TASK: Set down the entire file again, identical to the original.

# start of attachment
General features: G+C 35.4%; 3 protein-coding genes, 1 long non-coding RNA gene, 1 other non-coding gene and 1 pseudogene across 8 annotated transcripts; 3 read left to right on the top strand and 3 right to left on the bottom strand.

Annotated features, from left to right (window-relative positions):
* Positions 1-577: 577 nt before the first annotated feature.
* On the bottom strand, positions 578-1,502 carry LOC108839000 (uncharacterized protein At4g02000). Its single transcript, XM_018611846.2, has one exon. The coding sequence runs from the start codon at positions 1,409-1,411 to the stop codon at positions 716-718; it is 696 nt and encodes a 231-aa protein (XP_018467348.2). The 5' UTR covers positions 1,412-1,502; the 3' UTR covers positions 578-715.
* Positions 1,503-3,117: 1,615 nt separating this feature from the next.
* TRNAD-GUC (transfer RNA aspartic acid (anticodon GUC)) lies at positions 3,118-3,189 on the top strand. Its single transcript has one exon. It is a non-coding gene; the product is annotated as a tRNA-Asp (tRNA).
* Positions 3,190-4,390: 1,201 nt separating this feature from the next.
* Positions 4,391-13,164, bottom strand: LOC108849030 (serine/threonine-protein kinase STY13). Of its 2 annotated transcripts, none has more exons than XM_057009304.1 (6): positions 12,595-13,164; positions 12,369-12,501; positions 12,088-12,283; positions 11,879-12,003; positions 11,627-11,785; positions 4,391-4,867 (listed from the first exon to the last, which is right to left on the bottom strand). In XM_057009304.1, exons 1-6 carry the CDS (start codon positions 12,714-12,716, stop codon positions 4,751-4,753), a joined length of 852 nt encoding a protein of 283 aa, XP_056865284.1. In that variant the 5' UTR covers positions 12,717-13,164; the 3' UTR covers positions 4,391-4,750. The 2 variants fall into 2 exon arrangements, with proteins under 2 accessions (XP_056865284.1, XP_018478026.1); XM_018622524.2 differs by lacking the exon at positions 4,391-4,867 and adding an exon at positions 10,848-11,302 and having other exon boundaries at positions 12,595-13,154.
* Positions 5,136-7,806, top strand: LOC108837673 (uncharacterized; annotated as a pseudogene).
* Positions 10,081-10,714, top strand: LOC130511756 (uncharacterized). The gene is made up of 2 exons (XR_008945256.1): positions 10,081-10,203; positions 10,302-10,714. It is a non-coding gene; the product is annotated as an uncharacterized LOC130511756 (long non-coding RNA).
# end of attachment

General features: G+C 35.4%; 3 protein-coding genes, 1 long non-coding RNA gene, 1 other non-coding gene and 1 pseudogene across 8 annotated transcripts; 3 read left to right on the top strand and 3 right to left on the bottom strand.

Annotated features, from left to right (window-relative positions):
* Positions 1-577: 577 nt before the first annotated feature.
* On the bottom strand, positions 578-1,502 carry LOC108839000 (uncharacterized protein At4g02000). Its single transcript, XM_018611846.2, has one exon. The coding sequence runs from the start codon at positions 1,409-1,411 to the stop codon at positions 716-718; it is 696 nt and encodes a 231-aa protein (XP_018467348.2). The 5' UTR covers positions 1,412-1,502; the 3' UTR covers positions 578-715.
* Positions 1,503-3,117: 1,615 nt separating this feature from the next.
* TRNAD-GUC (transfer RNA aspartic acid (anticodon GUC)) lies at positions 3,118-3,189 on the top strand. Its single transcript has one exon. It is a non-coding gene; the product is annotated as a tRNA-Asp (tRNA).
* Positions 3,190-4,390: 1,201 nt separating this feature from the next.
* Positions 4,391-13,164, bottom strand: LOC108849030 (serine/threonine-protein kinase STY13). Of its 2 annotated transcripts, none has more exons than XM_057009304.1 (6): positions 12,595-13,164; positions 12,369-12,501; positions 12,088-12,283; positions 11,879-12,003; positions 11,627-11,785; positions 4,391-4,867 (listed from the first exon to the last, which is right to left on the bottom strand). In XM_057009304.1, exons 1-6 carry the CDS (start codon positions 12,714-12,716, stop codon positions 4,751-4,753), a joined length of 852 nt encoding a protein of 283 aa, XP_056865284.1. In that variant the 5' UTR covers positions 12,717-13,164; the 3' UTR covers positions 4,391-4,750. The 2 variants fall into 2 exon arrangements, with proteins under 2 accessions (XP_056865284.1, XP_018478026.1); XM_018622524.2 differs by lacking the exon at positions 4,391-4,867 and adding an exon at positions 10,848-11,302 and having other exon boundaries at positions 12,595-13,154.
* Positions 5,136-7,806, top strand: LOC108837673 (uncharacterized; annotated as a pseudogene).
* Positions 10,081-10,714, top strand: LOC130511756 (uncharacterized). The gene is made up of 2 exons (XR_008945256.1): positions 10,081-10,203; positions 10,302-10,714. It is a non-coding gene; the product is annotated as an uncharacterized LOC130511756 (long non-coding RNA).